The Ministry of Business, Innovation and Employment (MBIE) has made it clear that banning commissions would achieve little, following the release of its response to submissions on the draft Financial Services Legislation Amendment Bill (FSLAB).
The 100 page report responding to the submissions follows the Select Committee’s report released last week, which detailed proposed changes to FSLAB (see: FSLAB Select Committee Report Missed the Mark).
In their submissions, Citizens Advice Bureau and Consumer NZ recommended the Bill include a ban on commissions and other conflicted remuneration in the financial advice sector, claiming “…this is the only means of ensuring that financial advice will not be influenced by how much an adviser will earn”.
MBIE disagreed, explaining such a ban would limit access to financial advice for those who are unable, or unwilling, to pay for it.
“…such a ban would limit access to financial advice for those who are unable, or unwilling, to pay for it.”
“It is intended that the disclosure regulations will improve transparency of conflicts of interest, including commissions and other conflicted remuneration, giving consumers the information that they need to make informed financial decisions,” MBIE stated in its report.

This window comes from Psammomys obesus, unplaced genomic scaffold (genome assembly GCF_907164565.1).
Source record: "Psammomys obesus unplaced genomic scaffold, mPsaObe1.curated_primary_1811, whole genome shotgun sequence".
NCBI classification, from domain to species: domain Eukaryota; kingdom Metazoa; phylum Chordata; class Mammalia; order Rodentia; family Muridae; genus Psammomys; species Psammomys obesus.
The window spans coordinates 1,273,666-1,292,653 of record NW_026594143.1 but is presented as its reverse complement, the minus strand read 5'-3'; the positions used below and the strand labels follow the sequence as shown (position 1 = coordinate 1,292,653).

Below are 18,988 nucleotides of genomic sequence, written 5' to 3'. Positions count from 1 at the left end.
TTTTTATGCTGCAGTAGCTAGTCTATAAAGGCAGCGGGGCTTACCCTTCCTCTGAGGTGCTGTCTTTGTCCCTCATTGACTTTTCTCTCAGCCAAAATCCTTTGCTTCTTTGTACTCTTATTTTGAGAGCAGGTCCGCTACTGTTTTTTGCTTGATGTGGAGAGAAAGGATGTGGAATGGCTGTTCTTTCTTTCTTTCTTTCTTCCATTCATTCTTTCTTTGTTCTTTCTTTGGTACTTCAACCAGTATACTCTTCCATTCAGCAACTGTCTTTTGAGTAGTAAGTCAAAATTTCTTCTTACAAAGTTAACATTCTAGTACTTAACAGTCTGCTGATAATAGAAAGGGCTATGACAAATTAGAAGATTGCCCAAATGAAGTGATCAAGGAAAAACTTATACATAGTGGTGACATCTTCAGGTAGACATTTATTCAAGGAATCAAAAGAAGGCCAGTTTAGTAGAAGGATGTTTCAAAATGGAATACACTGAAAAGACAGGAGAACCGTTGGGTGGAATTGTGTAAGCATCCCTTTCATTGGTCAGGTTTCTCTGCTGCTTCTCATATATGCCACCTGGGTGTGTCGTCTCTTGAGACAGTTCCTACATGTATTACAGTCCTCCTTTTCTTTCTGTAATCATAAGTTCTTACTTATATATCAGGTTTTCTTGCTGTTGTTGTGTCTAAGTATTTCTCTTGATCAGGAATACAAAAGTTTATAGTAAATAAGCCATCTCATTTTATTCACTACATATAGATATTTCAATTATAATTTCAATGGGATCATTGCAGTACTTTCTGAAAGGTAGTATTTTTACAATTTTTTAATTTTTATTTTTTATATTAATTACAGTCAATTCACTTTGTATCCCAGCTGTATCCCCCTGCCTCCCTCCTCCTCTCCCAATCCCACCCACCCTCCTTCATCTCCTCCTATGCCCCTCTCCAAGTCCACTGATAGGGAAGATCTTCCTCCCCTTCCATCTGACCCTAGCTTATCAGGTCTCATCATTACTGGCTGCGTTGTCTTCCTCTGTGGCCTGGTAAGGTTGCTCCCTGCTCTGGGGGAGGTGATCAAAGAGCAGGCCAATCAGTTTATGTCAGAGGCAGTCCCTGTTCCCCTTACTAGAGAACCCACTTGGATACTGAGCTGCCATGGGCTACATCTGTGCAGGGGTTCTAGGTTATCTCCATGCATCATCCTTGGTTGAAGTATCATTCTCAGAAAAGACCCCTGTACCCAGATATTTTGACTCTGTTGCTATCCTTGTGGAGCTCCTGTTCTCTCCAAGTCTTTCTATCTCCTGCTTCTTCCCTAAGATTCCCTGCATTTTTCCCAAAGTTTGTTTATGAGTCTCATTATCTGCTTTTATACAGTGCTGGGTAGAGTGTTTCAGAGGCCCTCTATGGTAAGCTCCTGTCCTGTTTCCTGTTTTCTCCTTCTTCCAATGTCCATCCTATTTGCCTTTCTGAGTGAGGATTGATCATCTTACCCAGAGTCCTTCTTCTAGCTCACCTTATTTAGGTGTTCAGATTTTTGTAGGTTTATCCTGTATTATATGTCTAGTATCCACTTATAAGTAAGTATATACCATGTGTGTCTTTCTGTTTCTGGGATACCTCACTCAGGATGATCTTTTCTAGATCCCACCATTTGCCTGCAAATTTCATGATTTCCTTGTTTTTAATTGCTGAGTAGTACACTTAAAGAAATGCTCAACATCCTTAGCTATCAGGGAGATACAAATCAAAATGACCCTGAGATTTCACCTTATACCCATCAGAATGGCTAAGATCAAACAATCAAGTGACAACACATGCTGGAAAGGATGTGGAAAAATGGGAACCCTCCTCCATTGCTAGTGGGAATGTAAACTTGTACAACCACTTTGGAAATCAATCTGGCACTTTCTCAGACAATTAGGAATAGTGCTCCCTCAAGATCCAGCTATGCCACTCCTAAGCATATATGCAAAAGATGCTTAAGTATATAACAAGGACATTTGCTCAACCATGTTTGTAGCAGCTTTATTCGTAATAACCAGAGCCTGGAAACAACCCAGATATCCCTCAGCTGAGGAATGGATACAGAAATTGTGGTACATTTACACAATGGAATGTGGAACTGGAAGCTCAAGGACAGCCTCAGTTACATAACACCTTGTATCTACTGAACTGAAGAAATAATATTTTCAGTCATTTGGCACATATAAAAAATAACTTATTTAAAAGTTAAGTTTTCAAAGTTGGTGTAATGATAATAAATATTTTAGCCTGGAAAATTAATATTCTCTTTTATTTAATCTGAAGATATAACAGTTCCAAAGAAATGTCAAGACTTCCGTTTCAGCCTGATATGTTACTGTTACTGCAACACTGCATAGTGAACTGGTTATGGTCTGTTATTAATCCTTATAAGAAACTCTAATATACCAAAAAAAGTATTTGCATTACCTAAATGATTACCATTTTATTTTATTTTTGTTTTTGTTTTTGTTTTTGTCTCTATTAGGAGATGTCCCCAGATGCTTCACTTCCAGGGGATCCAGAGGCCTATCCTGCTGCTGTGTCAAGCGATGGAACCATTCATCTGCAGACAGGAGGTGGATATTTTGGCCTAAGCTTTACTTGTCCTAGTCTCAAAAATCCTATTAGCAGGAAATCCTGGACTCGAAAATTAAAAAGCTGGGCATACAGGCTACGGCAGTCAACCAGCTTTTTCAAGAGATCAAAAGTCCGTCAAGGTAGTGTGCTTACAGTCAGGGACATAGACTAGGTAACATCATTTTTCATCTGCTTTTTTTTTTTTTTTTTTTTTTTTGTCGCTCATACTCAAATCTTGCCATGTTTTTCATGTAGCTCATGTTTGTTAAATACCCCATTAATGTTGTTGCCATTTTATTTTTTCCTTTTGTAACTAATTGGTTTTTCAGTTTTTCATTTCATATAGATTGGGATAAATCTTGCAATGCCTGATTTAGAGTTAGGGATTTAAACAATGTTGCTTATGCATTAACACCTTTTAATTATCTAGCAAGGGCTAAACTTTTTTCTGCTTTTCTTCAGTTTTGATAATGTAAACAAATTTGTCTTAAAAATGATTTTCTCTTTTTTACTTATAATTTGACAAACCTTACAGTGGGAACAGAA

Melior Law and Regulation pointed out in its submission that high rates of commissions are a concern.
Referring to the Commerce Act 1986, which prohibits product providers from ‘getting together’ to discuss and agree to lower commissions, it suggested officials obtain authorisation from the Commerce Commission for product providers to discuss this.
Although MBIE noted that high rates of commissions are indeed an issue, it responded that “providers should seek authorisation themselves if necessary, if they consider the public benefits of any prohibited discussions may outweigh any potential competitive harms”.
Commenting on the requirement to disclose commissions to the consumer, an individual who made a submission, John Devery, voiced concern against the requirement as it could lead to advisers leaving the industry.
“…the consumer may find [the commissions] excessive without having regard to the amount of unpaid work conducted by many financial advisers,” Devery said.
MBIE noted his concern and stated it is in the process of developing the disclosure requirements and will take into account stakeholder feedback.
MBIE released a discussion document on disclosure requirements earlier this year (see: MBIE Seeking Feedback…).
Click here to read MBIE’s responses to the FSLAB submissions in full.